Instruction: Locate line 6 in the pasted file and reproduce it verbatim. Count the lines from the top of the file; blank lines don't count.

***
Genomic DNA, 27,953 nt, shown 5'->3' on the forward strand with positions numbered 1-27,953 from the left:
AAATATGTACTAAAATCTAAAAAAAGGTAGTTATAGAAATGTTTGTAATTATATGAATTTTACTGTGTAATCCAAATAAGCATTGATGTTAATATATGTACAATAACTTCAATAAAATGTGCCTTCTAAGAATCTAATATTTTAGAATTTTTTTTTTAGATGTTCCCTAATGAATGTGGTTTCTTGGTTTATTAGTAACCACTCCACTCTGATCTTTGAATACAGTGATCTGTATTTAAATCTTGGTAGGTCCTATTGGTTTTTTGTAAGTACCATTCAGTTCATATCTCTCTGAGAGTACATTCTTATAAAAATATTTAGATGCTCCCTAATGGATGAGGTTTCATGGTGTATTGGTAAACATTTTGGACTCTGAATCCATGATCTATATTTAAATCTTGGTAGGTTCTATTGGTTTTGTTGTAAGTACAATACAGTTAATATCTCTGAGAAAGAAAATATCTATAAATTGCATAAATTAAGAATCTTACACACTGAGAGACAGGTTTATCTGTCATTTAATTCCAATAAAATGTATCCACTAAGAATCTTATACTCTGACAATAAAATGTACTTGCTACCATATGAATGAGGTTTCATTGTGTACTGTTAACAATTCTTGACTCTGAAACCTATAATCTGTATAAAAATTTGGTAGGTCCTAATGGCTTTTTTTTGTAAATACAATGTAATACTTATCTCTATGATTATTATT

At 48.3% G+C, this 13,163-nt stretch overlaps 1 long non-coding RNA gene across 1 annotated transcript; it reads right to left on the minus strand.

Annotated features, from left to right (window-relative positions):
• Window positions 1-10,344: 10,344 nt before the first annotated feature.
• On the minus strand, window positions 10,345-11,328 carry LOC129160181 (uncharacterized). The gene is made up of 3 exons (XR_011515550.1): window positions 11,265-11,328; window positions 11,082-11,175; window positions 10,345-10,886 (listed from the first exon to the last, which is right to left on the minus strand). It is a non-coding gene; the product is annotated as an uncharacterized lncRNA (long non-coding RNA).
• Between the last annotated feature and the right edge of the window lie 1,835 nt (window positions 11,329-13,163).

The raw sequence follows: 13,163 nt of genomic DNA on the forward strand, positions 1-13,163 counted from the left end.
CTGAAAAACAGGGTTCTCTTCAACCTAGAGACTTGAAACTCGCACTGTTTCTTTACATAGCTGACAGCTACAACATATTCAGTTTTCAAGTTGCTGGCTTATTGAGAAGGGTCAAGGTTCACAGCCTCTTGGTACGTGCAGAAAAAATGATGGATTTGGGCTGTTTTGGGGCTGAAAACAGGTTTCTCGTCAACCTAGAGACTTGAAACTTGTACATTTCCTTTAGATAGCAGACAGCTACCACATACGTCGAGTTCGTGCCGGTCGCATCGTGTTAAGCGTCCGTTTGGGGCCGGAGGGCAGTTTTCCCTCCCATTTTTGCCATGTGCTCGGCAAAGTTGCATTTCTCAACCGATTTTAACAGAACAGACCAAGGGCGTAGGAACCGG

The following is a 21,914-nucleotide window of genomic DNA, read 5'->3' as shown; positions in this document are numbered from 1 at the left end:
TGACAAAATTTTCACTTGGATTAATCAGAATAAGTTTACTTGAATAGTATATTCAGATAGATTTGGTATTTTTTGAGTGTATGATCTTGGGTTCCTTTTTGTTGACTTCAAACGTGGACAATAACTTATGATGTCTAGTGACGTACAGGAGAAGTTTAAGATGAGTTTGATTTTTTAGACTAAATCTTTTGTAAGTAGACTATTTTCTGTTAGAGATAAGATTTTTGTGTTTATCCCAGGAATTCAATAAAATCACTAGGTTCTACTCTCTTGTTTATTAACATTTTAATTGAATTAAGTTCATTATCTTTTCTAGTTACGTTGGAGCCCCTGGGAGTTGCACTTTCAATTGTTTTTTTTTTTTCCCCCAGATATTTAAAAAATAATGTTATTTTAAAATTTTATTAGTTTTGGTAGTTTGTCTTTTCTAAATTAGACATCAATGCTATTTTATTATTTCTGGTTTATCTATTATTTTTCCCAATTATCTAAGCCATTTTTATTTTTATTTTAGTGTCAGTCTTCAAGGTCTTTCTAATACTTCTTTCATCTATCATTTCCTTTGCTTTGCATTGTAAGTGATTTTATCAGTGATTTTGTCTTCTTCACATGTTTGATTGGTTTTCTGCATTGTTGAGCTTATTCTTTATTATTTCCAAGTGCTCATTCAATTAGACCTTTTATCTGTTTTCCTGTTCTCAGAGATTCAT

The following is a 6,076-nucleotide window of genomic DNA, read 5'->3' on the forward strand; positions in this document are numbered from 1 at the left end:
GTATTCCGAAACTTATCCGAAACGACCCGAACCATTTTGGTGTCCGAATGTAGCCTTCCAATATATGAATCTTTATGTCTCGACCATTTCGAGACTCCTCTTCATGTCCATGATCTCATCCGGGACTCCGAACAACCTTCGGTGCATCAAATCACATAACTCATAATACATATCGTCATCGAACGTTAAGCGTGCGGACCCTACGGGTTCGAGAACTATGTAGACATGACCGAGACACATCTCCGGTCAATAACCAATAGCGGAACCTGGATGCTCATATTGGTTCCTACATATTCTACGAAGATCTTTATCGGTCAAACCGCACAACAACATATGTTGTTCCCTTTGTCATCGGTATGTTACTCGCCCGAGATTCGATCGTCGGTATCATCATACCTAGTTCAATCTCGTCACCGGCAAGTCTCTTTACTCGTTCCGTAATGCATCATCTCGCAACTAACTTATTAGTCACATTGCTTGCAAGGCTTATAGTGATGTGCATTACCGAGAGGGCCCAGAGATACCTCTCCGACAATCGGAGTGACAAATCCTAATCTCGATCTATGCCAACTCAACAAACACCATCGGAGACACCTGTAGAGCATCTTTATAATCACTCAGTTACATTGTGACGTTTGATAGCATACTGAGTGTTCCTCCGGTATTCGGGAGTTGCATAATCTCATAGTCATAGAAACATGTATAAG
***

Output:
• On the minus strand, window positions 10,345-11,328 carry LOC129160181 (uncharacterized). The gene is made up of 3 exons (XR_011515550.1): window positions 11,265-11,328; window positions 11,082-11,175; window positions 10,345-10,886 (listed from the first exon to the last, which is right to left on the minus strand). It is a non-coding gene; the product is annotated as an uncharacterized lncRNA (long non-coding RNA).